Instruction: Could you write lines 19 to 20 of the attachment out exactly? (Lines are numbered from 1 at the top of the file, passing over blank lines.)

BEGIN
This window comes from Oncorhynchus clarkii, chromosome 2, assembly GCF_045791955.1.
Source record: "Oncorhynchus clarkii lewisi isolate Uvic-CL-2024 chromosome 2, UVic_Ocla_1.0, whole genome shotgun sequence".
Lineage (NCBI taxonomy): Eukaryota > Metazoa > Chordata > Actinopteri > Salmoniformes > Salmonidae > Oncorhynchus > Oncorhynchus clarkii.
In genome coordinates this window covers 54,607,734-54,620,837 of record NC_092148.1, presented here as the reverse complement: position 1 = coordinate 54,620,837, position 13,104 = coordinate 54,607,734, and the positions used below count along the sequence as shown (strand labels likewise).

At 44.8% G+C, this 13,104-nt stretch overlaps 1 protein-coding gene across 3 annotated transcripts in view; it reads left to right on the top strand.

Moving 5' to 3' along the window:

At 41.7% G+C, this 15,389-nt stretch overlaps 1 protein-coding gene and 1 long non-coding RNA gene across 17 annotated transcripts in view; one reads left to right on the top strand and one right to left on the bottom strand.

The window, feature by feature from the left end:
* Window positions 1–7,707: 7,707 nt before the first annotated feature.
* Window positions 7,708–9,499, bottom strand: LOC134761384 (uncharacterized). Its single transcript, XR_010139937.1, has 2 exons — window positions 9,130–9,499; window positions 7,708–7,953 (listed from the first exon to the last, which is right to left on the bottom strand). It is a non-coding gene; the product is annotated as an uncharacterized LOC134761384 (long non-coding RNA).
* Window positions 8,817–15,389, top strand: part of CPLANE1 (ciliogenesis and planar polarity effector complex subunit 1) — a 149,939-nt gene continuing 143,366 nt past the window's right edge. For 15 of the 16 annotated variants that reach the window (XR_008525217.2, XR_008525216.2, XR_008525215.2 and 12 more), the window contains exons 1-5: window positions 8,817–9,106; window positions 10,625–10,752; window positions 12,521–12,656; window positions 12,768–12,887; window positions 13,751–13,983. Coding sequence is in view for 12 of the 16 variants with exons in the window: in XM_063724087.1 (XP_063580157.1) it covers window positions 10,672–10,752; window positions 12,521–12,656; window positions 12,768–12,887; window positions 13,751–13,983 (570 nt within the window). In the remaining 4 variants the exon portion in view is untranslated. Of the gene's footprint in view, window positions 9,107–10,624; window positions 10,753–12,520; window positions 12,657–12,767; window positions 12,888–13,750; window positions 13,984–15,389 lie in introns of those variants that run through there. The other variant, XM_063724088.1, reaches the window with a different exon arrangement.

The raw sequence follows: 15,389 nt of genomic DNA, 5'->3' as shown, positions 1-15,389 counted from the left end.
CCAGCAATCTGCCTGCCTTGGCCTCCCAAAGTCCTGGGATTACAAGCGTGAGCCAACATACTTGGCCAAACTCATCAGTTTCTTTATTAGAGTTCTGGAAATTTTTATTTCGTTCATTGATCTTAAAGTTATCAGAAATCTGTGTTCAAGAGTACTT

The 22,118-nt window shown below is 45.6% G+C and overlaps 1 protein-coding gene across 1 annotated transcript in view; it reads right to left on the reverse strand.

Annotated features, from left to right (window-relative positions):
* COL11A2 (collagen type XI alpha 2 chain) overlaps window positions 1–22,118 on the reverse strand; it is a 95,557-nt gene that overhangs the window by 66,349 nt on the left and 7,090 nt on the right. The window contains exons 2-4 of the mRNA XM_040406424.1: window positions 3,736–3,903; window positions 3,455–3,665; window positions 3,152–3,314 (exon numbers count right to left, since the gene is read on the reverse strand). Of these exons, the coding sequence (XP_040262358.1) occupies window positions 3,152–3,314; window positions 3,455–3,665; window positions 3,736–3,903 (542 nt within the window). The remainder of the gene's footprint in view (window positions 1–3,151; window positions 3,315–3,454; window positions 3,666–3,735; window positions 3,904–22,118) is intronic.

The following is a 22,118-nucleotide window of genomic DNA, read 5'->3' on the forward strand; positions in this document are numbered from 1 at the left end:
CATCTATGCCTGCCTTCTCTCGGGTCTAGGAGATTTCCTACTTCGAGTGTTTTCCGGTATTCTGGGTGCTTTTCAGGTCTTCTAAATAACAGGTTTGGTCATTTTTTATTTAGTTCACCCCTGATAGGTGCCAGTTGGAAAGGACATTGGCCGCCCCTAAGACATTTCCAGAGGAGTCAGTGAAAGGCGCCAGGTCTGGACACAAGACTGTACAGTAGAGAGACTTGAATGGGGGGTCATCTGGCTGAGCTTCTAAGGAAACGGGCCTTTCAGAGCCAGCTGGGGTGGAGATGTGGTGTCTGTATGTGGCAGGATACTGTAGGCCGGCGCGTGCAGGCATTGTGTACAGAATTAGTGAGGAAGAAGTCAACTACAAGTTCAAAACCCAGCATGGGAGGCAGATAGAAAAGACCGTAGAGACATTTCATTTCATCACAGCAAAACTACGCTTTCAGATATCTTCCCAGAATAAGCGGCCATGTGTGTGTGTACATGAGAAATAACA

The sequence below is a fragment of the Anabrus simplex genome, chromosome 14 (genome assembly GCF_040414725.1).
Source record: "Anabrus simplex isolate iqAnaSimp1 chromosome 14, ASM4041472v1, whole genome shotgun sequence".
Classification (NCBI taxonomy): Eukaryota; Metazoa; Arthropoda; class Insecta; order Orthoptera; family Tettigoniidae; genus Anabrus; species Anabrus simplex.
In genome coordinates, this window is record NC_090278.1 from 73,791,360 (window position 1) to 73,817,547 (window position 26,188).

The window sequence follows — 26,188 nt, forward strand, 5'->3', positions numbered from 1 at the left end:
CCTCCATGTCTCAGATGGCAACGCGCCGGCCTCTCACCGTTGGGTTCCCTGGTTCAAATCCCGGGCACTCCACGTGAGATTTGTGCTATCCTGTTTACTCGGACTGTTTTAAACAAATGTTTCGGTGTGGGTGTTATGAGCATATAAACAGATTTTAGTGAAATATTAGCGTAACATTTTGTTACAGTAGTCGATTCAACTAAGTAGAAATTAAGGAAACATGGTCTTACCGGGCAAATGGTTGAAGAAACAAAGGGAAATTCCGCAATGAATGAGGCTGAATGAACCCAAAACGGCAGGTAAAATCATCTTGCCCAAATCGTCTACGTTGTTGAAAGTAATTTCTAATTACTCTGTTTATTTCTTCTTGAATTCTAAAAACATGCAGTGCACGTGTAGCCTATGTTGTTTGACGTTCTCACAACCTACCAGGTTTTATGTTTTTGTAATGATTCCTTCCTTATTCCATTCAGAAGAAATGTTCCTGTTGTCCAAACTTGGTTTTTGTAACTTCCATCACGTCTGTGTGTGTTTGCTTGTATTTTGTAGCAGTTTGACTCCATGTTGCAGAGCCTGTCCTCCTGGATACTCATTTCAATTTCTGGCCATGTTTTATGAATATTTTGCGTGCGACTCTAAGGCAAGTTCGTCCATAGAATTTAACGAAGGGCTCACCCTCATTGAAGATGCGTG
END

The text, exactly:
The sequence below is a fragment of the Anabrus simplex genome, chromosome 14 (genome assembly GCF_040414725.1).
Source record: "Anabrus simplex isolate iqAnaSimp1 chromosome 14, ASM4041472v1, whole genome shotgun sequence".